The UCI’s new pre-certification program for bicycle suppliers, which the federation announced Monday as the fruit of a new collaboration with the industry, came as a surprise to many suppliers.
Several suppliers told VeloNews they were frustrated to learn of the program via media reports and said they still have many questions about how the program will work. But depending on the details of the program, it could be a step in the right direction, they said.
In a statement to VeloNews, the UCI, meanwhile, has clarified several of the industry’s concerns about the program.
The program would allow suppliers to get new products approved ahead of time, so that companies can invest in developing new products with confidence that the products will be allowed in competition. Approved products would receive a UCI-approved label, which the UCI says will reduce start-line confusion for racers and officials.
Some suppliers expressed concern that the labeling program would be a profit center for the UCI, and that suppliers might even have to pay twice for the stickers if they repainted bikes for a new season. But the UCI told VeloNews Thursday that there will be no charge for the stickers, just for the cost of the initial inspection of the product.
Last year several suppliers said the UCI was enacting and enforcing rules on cycling equipment inconsistently and without consultation with the industry. The debate came to a head when Alberto Contador was barred from riding a Specialized Shiv at the Volta ao Algarve, although the same bike had been raced before at the Tour de France and elsewhere. About 30 suppliers had united in 2009 to present industry concerns to the UCI. The group that formed out of that effort, the Global Organization of Cycling Equipment Manufacturers, later was folded into the World Federation of Sporting Goods Industry, an umbrella organization that is conveniently located in Lausanne, Switzerland, about 20 minutes from UCI headquarters in Aigle.
The UCI met with industry members at the EuroBike trade show in August, but Claudio Marra, one of the founders of the GOCEM, said he was not able to learn more about the UCI’s plans until the news release this Monday.
“We were asking for meetings since October and they said it was too soon, and in November they said they were too busy, and December they said was impossible. And then we heard no more until we read about it in the media and learned that it will start on January 1,” said Marra, the general manager of the component company FSA.
A UCI spokesman, however, said there had been some communication over the fall. “We have of course consulted certain manufacturers in order to study the feasibility of this approval procedure, but it was alas impossible to contact them all,” UCI press officer Enrico Carpani said in an email. “We collected information from manufacturers of all sizes, from the biggest producers to small craftsmen, taking into account the different methods of production and materials used … We are sorry if our first communications (about the plan) did not go out to all manufacturers: our list is currently being updated and we hope to complete it as soon as possible.”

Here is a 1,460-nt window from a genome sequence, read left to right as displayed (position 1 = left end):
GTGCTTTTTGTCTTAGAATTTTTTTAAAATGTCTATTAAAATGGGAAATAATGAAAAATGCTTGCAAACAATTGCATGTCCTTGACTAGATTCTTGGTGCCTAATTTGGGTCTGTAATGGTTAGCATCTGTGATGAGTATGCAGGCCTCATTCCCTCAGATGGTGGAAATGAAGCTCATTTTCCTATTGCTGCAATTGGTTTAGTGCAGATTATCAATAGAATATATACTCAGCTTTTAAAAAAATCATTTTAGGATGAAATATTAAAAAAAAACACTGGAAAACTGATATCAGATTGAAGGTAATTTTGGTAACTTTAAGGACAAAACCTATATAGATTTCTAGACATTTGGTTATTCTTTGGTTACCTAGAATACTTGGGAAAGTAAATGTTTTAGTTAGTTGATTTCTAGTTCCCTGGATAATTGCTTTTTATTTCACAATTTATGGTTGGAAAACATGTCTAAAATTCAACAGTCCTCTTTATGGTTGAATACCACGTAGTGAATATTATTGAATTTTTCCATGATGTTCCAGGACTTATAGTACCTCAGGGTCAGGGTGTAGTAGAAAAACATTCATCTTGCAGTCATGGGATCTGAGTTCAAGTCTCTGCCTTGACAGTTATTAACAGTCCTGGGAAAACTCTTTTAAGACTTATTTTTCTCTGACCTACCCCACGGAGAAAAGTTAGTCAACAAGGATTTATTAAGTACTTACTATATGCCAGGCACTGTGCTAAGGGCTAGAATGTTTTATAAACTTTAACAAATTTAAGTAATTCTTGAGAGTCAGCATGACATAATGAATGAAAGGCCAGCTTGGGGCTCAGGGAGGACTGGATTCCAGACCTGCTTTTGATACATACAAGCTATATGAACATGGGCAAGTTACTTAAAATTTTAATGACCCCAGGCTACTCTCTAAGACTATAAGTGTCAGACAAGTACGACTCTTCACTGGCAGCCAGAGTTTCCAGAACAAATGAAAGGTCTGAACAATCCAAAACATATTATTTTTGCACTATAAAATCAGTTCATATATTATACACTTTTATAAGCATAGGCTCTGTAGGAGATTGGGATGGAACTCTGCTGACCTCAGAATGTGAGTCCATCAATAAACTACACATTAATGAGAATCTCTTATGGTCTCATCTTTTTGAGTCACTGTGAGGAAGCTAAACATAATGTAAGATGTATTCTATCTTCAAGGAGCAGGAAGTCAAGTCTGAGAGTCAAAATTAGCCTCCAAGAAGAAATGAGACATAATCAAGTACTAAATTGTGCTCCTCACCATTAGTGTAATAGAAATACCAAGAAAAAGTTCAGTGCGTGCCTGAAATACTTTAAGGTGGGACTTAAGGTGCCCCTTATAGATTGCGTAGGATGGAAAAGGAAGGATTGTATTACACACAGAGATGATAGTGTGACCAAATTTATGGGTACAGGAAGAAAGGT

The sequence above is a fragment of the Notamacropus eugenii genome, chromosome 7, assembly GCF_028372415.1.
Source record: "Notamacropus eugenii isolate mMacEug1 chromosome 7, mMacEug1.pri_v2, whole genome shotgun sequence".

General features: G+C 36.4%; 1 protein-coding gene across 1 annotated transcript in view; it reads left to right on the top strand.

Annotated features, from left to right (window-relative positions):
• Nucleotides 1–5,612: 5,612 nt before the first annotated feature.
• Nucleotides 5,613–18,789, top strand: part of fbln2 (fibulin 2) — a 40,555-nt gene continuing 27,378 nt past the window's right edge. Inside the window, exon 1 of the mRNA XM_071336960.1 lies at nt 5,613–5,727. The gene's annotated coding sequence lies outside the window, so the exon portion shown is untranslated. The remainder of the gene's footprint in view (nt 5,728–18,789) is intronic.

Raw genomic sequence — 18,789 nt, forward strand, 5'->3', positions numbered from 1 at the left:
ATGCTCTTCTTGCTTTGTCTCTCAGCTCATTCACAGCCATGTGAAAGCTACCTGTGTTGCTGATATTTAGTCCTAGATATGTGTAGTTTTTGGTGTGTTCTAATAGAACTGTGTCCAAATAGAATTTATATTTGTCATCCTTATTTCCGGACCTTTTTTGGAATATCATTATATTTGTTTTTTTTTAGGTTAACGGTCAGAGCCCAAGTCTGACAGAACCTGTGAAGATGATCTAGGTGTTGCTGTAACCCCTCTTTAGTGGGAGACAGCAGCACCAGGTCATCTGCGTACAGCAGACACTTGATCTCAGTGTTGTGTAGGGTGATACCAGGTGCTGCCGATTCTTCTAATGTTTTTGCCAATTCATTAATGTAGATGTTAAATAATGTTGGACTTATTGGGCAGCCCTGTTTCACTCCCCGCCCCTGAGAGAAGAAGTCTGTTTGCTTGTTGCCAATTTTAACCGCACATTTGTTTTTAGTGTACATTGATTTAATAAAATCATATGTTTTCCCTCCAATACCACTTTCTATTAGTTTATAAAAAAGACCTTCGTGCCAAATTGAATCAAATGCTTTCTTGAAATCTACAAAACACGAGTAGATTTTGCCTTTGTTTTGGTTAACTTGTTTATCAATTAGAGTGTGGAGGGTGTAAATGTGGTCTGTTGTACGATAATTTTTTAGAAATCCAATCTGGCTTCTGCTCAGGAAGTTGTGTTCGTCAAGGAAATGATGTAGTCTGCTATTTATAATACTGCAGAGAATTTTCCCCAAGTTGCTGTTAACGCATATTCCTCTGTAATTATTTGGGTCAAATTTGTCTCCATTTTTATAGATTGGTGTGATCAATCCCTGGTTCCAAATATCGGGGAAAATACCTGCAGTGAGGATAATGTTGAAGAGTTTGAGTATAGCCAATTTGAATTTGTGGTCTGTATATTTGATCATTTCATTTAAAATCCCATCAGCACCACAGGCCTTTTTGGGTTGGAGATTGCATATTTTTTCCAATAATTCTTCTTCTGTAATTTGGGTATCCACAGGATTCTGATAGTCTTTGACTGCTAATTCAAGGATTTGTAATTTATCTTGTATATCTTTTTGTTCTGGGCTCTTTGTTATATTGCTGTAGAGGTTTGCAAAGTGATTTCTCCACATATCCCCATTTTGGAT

Despite the frustration over the manner of the announcement, FSA’s Marra said the program could benefit suppliers. “At least it would be something clear, because today it is not very clear,” he said.
Josh Poertner, a technical director at Zipp, had a similar reaction.
“It would beneficial for everyone to have a clear process … conceptually this is a good idea. The fear for the industry is, ‘what are the logistics (of the program)?’ ”
In his email, UCI’s Carpani shed some more light on the logistics:
- The cost to the industry: “Effectively, the manufacturers will have to pay a certain sum in order to have their frames and forks validated, but no tax is collected for the application of the label … To ensure that the approval procedure is effective and perfectly equitable, it is necessary to have qualified personnel and specialized equipment. The amounts requested for this service will be communicated next week on the UCI website, but will be reduced to a minimum, covering only the costs generated by the approval process.”
- Starting-line approval: “The models used by licence holders during competition must be approved beforehand by the UCI, unless it is a model dating prior to 2011. Approval will only be granted after meticulous inspection in order to respect the regulation in force. Therefore it cannot be granted arbitrarily at the start of a race. The UCI wishes to ensure that everyone respects the technical regulation and that it is applied in the same manner by all. It is important that all manufacturers are treated the same and that there are no exceptions.”
- Roll-out of the new plan: “The approvals will begin from January 2011 and it will be necessary to wait for the length of the procedure to see the first approved models. This procedure was meticulously studied and it would be too complex to describe all the scenarios here, but details will be available next week with the publication on the website of the Approval Protocol. We think we will see the first approved models from February 2011. There will then of course be a period of transition with the coexistence of both approved models and non-approved models. This is inevitable and solutions have already been found to ensure this transition takes place as well as possible.”